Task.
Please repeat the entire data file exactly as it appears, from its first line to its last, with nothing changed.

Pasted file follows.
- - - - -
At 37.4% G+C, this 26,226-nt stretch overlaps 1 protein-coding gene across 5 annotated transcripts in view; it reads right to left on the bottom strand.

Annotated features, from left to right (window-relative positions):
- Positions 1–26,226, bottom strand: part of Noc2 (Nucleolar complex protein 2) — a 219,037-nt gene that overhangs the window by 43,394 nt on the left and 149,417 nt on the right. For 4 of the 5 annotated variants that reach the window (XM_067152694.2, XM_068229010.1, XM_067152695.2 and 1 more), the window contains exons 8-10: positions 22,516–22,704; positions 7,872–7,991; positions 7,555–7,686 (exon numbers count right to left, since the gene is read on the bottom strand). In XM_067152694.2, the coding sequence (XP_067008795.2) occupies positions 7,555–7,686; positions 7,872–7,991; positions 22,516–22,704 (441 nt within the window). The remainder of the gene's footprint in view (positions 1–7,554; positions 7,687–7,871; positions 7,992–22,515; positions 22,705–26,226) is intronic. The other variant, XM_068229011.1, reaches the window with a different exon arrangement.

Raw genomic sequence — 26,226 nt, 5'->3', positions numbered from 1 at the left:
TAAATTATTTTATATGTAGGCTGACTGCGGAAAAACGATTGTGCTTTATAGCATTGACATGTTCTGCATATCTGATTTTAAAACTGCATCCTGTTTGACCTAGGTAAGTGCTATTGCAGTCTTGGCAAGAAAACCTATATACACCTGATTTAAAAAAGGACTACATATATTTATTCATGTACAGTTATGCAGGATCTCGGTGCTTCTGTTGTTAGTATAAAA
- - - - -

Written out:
At 37.4% G+C, this 26,226-nt stretch overlaps 1 protein-coding gene across 5 annotated transcripts in view; it reads right to left on the bottom strand.

Annotated features, from left to right (window-relative positions):
- Positions 1–26,226, bottom strand: part of Noc2 (Nucleolar complex protein 2) — a 219,037-nt gene that overhangs the window by 43,394 nt on the left and 149,417 nt on the right. For 4 of the 5 annotated variants that reach the window (XM_067152694.2, XM_068229010.1, XM_067152695.2 and 1 more), the window contains exons 8-10: positions 22,516–22,704; positions 7,872–7,991; positions 7,555–7,686 (exon numbers count right to left, since the gene is read on the bottom strand). In XM_067152694.2, the coding sequence (XP_067008795.2) occupies positions 7,555–7,686; positions 7,872–7,991; positions 22,516–22,704 (441 nt within the window). The remainder of the gene's footprint in view (positions 1–7,554; positions 7,687–7,871; positions 7,992–22,515; positions 22,705–26,226) is intronic. The other variant, XM_068229011.1, reaches the window with a different exon arrangement.

Raw genomic sequence — 26,226 nt, 5'->3', positions numbered from 1 at the left:
TAAATTATTTTATATGTAGGCTGACTGCGGAAAAACGATTGTGCTTTATAGCATTGACATGTTCTGCATATCTGATTTTAAAACTGCATCCTGTTTGACCTAGGTAAGTGCTATTGCAGTCTTGGCAAGAAAACCTATATACACCTGATTTAAAAAAGGACTACATATATTTATTCATGTACAGTTATGCAGGATCTCGGTGCTTCTGTTGTTAGTATAAAA